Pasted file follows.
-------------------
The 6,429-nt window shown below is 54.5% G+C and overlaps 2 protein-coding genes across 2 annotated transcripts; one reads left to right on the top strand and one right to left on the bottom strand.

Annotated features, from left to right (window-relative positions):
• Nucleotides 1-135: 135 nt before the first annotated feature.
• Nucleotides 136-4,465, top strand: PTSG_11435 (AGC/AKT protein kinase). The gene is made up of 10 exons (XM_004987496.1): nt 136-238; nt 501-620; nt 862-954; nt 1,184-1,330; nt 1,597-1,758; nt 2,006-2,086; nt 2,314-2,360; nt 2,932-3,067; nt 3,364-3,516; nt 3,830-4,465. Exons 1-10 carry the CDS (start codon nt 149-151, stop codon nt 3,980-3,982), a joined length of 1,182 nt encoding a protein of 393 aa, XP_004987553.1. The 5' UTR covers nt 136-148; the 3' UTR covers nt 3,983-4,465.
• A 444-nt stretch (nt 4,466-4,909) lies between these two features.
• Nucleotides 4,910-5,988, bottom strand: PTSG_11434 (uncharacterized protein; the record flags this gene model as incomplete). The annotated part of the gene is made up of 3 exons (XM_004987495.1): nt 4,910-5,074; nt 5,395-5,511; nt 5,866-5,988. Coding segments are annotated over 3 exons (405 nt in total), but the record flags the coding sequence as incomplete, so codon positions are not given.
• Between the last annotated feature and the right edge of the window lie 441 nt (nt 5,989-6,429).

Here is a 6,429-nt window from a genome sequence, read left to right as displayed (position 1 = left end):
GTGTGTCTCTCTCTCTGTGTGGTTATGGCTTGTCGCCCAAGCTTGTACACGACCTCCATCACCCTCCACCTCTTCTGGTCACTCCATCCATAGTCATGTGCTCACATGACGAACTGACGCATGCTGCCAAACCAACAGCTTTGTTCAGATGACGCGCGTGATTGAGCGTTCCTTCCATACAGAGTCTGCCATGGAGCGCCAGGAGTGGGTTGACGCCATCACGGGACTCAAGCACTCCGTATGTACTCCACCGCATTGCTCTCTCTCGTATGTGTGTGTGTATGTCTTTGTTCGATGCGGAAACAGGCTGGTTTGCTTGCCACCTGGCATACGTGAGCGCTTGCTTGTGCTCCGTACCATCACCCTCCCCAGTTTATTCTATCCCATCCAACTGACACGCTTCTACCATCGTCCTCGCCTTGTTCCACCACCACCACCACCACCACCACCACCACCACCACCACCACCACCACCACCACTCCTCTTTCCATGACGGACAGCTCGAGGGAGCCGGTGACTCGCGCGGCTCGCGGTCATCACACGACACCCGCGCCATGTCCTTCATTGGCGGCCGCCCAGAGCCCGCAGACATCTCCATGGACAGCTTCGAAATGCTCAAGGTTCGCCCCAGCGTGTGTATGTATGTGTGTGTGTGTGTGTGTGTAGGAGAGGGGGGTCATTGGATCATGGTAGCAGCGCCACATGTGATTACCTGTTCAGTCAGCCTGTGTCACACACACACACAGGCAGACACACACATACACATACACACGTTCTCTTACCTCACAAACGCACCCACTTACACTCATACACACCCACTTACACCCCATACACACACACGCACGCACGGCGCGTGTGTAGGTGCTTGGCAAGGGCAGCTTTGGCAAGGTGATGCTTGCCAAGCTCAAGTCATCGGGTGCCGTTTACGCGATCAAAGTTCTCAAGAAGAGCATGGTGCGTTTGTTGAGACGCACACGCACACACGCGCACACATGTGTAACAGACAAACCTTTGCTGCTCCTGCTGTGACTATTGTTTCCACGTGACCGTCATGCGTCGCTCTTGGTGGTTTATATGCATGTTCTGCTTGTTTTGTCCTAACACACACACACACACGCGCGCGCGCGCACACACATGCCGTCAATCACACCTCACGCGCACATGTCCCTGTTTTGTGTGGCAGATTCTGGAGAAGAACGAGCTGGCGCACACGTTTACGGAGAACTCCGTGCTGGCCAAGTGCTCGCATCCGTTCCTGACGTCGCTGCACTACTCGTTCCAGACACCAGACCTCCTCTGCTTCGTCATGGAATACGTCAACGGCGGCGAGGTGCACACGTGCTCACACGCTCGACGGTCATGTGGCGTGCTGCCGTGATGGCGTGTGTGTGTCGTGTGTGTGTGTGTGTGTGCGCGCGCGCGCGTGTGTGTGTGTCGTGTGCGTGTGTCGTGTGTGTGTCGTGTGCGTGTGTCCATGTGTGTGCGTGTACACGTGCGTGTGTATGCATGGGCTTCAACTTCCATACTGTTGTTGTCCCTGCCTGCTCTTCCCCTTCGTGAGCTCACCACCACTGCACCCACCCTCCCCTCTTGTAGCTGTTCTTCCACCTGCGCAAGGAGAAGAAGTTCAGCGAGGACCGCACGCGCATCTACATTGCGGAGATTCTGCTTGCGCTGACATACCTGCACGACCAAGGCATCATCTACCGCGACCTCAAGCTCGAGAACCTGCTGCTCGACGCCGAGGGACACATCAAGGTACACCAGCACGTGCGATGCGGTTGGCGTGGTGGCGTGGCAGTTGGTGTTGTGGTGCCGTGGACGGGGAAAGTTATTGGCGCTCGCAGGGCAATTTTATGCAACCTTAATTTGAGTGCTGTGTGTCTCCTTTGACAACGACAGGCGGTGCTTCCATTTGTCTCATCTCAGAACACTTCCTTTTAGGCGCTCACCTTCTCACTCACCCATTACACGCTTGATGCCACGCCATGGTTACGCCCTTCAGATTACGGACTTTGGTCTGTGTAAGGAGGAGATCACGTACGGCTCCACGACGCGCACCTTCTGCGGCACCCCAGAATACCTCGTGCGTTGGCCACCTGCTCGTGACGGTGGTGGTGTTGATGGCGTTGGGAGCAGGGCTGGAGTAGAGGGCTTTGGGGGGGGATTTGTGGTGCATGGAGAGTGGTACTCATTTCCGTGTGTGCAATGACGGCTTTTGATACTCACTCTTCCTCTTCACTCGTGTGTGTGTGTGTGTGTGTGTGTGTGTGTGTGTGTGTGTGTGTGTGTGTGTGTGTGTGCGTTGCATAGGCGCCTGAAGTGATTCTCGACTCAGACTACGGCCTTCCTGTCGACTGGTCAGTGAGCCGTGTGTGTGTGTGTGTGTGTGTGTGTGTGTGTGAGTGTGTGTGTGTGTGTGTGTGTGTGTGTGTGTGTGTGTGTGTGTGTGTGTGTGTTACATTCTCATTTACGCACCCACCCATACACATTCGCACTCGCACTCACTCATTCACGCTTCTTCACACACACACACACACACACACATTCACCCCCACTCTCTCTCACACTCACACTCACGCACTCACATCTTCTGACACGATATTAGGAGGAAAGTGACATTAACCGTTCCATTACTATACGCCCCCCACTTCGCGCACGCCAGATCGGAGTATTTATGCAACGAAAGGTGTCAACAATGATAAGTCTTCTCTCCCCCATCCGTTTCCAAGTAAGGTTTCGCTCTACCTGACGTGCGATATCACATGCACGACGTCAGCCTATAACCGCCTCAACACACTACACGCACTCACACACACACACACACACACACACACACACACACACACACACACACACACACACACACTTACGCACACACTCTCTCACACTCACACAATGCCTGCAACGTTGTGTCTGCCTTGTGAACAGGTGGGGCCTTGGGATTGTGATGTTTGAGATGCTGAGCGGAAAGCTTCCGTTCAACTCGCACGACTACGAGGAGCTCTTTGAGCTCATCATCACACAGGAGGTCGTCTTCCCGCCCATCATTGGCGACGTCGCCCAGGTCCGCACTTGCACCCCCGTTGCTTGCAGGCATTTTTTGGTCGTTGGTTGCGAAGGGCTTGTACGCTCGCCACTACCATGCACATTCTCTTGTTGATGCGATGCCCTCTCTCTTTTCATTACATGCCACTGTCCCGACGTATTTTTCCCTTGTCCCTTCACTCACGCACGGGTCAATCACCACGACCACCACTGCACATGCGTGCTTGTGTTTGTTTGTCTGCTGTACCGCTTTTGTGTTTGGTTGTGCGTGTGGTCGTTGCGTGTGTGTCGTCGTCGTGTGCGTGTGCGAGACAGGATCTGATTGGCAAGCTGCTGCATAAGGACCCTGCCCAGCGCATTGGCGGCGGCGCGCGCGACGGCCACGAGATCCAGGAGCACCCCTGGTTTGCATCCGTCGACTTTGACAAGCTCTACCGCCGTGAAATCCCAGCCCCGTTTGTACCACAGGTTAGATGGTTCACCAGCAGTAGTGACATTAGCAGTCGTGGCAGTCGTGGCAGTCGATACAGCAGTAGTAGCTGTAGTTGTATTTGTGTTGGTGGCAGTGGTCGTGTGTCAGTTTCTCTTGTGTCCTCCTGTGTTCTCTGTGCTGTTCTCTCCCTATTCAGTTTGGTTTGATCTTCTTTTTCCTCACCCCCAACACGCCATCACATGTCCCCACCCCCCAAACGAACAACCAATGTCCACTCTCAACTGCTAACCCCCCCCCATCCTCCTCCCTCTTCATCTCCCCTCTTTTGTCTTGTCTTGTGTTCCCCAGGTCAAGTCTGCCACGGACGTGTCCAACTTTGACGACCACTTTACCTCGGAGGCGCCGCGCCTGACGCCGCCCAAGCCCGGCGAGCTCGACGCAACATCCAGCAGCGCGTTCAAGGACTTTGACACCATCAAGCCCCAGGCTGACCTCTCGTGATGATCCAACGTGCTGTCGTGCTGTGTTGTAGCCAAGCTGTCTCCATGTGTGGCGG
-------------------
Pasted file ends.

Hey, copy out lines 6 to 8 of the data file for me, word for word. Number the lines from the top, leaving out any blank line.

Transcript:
• Nucleotides 4,910-5,988, bottom strand: PTSG_11434 (uncharacterized protein; the record flags this gene model as incomplete). The annotated part of the gene is made up of 3 exons (XM_004987495.1): nt 4,910-5,074; nt 5,395-5,511; nt 5,866-5,988. Coding segments are annotated over 3 exons (405 nt in total), but the record flags the coding sequence as incomplete, so codon positions are not given.
• Between the last annotated feature and the right edge of the window lie 441 nt (nt 5,989-6,429).

Here is a 6,429-nt window from a genome sequence, read left to right as displayed (position 1 = left end):